Universal Health Systems: a better pathway to achieving universal and equitable access to comprehensive healthcare.

June 2024
 

Task Force 1 – Fighting inequalities, poverty, and hunger.
Topic 1.4 – Promoting universal health coverage, digital health, and open innovation to fight health inequalities
 

Authors

 
Leonardo Mattos, Researcher, Fundação Oswaldo Cruz, Brasil
Ligia Giovanella, Researcher, Fundação Oswaldo Cruz, Brasil
T. Sundararaman, Retired Professor, JIPMER International School of Public Health, India
Lauren Paremoer, Senior Lecturer, University of Cape Town, South Africa
José Manuel Freire, Professor Emeritus, Instituto de Salud Carlos III, España
Alicia Stolkiner, Professor, Universidad Nacional de Lanús, Argentina
Indranil Mukhopadhyay, Professor, OP Jindal Global University, India
Carolina Tetelboin Henrion, Professor, Universidad, Autónoma Metropolitana, Mexico
Matheus Zuliane Falcão, Researcher, Universidade de São Paulo, Brasil
Leonardo Castro, Researcher, Fundação Oswaldo Cruz, Brasil
José Carvalho de Noronha, Researcher, Fundação Oswaldo Cruz, Brasil
 

Abstract

 
The current Universal Health Coverage (UHC) strategy aims to improve health services coverage, financing, and financial protection with equity, especially in the LMICs. Despite being the main framework for health policies and reforms results have been poor. Coverage stagnated and financial protection retreated. Insurance-based models and restricted basic services packages boosted the healthcare market but couldn’t improve access and worsened inequalities. Primary care was constrained by fragmentation and segmentation. Private provision preference led to exclusion, unaffordable prices, and poor-quality care in secondary and tertiary care. The Covid-19 pandemic exposed unaddressed systemic barriers such as the inequitable access to health technologies, the international disparity of power and resources, the unbalanced corporate power, and the need to strengthen the public sector. In this context, the international community should revisit concepts, principles, guidelines, and strategies for achieving UHC as the current framework is no longer fit for purpose. This Policy Brief provides a critical evaluation of the UHC developments and present the Universal Health Systems (UHS) as a better alternative to achieving universal and equitable access to comprehensive healthcare. Based on the evidence and lessons learned, both approaches are compared considering dimensions such as the role of the state, financing, access, and equity. An updated universalization strategy should conceive healthcare as a common good and require reclaiming the role of the state in social protection and provision, based on principles of solidarity, cooperation, social justice, and participation.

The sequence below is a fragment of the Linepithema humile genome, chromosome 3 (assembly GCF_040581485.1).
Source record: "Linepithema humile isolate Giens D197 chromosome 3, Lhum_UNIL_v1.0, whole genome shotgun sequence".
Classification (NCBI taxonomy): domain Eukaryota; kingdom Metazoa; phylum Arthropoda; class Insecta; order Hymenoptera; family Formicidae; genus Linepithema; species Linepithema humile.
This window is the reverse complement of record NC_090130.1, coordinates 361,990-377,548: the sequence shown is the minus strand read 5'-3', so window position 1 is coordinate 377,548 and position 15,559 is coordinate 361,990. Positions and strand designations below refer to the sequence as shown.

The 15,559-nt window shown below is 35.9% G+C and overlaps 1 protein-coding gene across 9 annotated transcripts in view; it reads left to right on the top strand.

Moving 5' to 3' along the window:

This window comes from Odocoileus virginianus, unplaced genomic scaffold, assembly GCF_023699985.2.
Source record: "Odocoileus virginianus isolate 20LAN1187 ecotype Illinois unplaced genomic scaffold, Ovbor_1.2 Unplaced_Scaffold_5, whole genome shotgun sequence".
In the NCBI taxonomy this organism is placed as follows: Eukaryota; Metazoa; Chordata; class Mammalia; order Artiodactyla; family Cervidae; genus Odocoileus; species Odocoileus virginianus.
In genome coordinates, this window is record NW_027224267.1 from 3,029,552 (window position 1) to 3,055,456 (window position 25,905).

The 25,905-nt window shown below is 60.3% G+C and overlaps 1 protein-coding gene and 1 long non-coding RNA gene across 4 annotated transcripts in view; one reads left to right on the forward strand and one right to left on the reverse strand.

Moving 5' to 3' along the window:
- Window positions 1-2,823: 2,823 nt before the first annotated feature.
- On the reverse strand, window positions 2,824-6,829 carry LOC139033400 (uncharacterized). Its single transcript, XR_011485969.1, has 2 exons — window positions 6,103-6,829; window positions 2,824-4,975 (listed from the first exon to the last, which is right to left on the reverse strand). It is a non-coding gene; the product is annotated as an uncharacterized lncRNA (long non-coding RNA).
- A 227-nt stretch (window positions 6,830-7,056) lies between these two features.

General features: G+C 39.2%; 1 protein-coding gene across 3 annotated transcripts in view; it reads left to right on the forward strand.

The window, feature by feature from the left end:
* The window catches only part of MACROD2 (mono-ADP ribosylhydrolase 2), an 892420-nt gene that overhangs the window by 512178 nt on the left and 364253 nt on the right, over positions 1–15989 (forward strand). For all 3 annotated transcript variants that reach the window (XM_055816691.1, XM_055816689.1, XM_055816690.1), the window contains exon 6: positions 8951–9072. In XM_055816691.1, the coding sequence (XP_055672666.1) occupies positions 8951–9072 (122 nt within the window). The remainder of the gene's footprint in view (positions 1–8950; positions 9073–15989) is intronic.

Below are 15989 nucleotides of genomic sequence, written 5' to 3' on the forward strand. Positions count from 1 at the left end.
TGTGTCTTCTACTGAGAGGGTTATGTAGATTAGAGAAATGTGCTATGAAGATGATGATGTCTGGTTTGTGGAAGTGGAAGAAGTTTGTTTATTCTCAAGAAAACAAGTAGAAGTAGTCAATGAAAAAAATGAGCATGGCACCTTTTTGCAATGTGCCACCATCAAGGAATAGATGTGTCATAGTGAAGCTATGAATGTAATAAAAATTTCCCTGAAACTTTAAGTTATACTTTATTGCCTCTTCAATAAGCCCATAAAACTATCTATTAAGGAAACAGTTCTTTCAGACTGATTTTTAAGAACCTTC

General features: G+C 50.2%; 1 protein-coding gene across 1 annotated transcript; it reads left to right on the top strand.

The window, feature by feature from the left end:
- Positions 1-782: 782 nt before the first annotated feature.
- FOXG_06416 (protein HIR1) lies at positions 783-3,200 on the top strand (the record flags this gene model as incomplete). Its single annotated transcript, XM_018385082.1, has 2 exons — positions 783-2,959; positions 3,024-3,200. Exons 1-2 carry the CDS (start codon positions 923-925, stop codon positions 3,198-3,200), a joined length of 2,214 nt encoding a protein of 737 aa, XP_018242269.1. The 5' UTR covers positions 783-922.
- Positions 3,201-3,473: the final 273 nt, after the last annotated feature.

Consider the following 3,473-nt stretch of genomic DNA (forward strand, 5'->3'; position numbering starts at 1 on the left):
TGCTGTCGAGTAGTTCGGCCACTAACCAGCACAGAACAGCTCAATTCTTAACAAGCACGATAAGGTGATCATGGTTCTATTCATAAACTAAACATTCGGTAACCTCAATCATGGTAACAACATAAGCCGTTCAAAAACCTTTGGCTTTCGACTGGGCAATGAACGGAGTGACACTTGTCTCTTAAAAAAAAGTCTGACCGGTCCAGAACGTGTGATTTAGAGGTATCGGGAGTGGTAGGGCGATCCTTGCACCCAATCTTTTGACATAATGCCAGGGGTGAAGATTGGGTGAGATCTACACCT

Keywords

 
Health Systems, Health Policy, Universal Health Coverage, Universal Health Care
 

Diagnosis

 
The Universal Health Coverage (UHC) strategy promised building accessible and equitable health systems through the improvement of health coverage, financing, and financial risk protection (WHO, 2010). Introduced by the World Health Organization (WHO) in 2005 and included into Sustainable Development Goals (SDG) in 2015, UHC achieved widespread support of governments, multilateral institutions, forums such the G20, financial and philanthropic agents, being disseminated as the main framework to guide health policies and reforms (Cueto, Brown, and Fee 2019; McBride, Hawkes, and Buse 2019).
 
The key proposals were first to increase financing through compulsory prepayment of financial contributions and taxes, especially relying on publicly financed private or mixed insurance models. These funds should be pooled and allocated for different financing/provision schemes and social groups, aiming to reduce financial barriers to access and expand health coverage through the purchase of essential services. New governance mechanisms should also enhance health systems’ efficiency and equity (WHO 2010).
 
However, results are poor. Global spending on health more than doubled in the last two decades, but rich countries still account for 80% of it. The government spending share increased in higher income countries and emerging economies but stagnated or declined in lower-middle/low-income countries where nearly half of Primary Health Care (PHC) and non-PHC spending was private (WHO 2021). The world is far off track of the SDG 3.8 targets as health coverage has stagnated since 2015 in all regions and 4.5 billion people are not fully covered. Financial protection retreated and the catastrophic out-of-pocket expenditures reached more than one billion people, while financial hardships affected more than two (WHO and World Bank 2023).